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U.S. Department of Health and Human Services

Tobacco Products

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Overview of the Family Smoking Prevention and Tobacco Control Act: Consumer Fact Sheet

 

PDF Version: Overview of the Family Smoking Prevention and Tobacco Control Act

 

Introduction

The Family Smoking Prevention and Tobacco Control Act (Tobacco Control Act) became law on June 22, 2009. It gives the Food and Drug Administration (FDA) the authority to regulate the manufacture, distribution, and marketing of tobacco products to protect public health.

The Tobacco Control Act:

  • Recognizes that virtually all new users of tobacco products are under 18 – the minimum legal age to purchase these products.  Many new users will become addicted before they are old enough to understand the risks and ultimately will die too young of tobacco-related diseases. The Tobacco Control Act seeks to, among other things, prevent and reduce tobacco use by these young people.
  • Recognizes that tobacco products are legal products available for adult use, prohibits false or misleading labeling and advertising for tobacco products and provides the tobacco industry with several mechanisms to submit an application to FDA for new products or tobacco products with modified risk claims.
  • Gives FDA enforcement authority as well as a broad set of sanctions for violations of the law, and directs FDA to contract with states to assist FDA with retailer inspections.

Note: This overview highlights some of the provisions of the Tobacco Control Act and is not intended to be a comprehensive guide or to reflect FDA’s interpretation of the Tobacco Control Act.  For complete information, you must read the entire law. For your convenience, in the text below we provide the section number of the Tobacco Control Act and a link to the full text of the section.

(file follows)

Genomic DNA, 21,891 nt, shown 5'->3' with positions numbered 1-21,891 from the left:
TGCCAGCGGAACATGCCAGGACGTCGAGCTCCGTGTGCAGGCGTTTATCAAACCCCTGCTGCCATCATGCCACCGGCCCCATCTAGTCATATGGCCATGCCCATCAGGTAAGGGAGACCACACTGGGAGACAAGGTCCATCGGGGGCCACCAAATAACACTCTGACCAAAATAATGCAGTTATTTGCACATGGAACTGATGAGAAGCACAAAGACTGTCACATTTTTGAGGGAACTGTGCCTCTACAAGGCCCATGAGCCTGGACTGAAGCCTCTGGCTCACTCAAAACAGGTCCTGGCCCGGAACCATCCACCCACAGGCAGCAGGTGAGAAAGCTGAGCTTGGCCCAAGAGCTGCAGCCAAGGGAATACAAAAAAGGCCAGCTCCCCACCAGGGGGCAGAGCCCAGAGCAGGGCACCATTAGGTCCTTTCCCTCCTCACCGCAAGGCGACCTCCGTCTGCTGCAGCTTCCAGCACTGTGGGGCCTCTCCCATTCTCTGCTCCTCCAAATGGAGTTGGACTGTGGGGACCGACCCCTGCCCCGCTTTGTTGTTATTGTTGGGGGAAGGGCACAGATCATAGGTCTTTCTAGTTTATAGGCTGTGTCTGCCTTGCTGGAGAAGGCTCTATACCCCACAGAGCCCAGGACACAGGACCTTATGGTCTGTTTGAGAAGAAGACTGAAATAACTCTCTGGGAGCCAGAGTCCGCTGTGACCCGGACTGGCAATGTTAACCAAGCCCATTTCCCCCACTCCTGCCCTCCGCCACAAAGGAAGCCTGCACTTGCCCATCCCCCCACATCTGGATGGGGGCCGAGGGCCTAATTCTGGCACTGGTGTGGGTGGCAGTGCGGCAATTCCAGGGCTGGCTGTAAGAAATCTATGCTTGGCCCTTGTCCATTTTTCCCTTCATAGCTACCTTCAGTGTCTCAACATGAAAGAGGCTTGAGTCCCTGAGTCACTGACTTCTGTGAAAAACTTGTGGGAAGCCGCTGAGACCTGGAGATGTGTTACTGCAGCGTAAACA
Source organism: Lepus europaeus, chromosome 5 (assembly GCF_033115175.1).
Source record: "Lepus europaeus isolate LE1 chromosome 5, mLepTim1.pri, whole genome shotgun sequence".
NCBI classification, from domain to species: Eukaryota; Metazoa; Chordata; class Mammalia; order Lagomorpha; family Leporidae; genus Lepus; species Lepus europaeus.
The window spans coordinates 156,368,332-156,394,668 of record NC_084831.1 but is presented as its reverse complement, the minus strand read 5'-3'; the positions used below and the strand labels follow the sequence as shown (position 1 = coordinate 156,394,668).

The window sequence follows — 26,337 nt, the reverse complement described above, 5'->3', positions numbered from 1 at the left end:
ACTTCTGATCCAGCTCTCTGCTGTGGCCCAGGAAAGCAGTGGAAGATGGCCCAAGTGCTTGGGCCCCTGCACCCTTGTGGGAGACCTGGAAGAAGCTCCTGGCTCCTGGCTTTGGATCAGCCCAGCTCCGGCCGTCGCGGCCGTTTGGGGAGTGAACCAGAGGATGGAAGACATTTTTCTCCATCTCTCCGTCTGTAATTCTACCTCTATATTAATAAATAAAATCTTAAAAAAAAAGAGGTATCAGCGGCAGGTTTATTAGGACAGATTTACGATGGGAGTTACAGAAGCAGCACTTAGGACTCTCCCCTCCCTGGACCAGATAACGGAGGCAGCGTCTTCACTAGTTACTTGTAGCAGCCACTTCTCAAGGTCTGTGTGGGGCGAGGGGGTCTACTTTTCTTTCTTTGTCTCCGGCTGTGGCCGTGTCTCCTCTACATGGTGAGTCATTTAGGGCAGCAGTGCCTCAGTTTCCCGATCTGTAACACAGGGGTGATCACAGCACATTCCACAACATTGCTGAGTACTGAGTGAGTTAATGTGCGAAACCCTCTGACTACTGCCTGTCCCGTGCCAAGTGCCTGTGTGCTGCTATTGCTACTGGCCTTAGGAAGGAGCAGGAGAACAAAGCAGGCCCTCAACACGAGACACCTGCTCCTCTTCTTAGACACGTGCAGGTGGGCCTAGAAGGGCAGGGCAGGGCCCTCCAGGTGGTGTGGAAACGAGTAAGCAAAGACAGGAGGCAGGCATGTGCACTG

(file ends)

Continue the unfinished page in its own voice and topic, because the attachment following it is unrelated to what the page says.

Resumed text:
What the Tobacco Control Act does

Restricts cigarettes and smokeless tobacco retail sales to youth by directing FDA to issue regulations which, among other things:

  • Require proof of age to purchase these tobacco products – the federal minimum age to purchase is 18 – Sec. 102
  • Require face-to-face sales, with certain exemptions for vending machines and self-service displays in adult-only facilities – Sec. 102
  • Ban the sale of packages of fewer than 20 cigarettes – Sec. 102
  • Allow certain exemptions in adult-only facilities – Sec. 102


Restricts tobacco product advertising and marketing to youth by directing FDA to issue regulations
which, among other things:  

  • Limit color and design of packaging and advertisements, including audio-visual advertisements – Sec. 102 (However, implementation of this provision is uncertain due to pending litigation. See Discount Tobacco City & Lottery v. USA, formerly Commonwealth Brands v. FDA)
  • Ban tobacco product sponsorship of sporting or entertainment events under the brand name of cigarettes or smokeless tobacco – Sec.102
  • Ban free samples of cigarettes and brand-name non-tobacco promotional items – Sec. 102

Note: Among its many provisions, the Tobacco Control Act required FDA to reissue its 1996 final regulations aimed at restricting the sale and distribution of cigarette and smokeless tobacco products. (Section 102)


The Tobacco Control Act specifically:

  • Prohibits “reduced harm” claims including “light,” “low,” or “mild,” without an FDA order to allow marketing – Sec. 911 of the Federal Food, Drug, and Cosmetic Act (FDCA)
  • Requires industry to submit marketing research documents – Sec. 904 of the FDCA

 

Requires bigger, more prominent warning labels for cigarettes and smokeless tobacco products. However, the implementation date is uncertain, due to ongoing proceedings in the case of R. J. Reynolds Tobacco Co. v. U.S. Food and Drug Administration, No, 11-1482 (D.D.C.), on appeal, No 11-5332 (D.C.Cir.).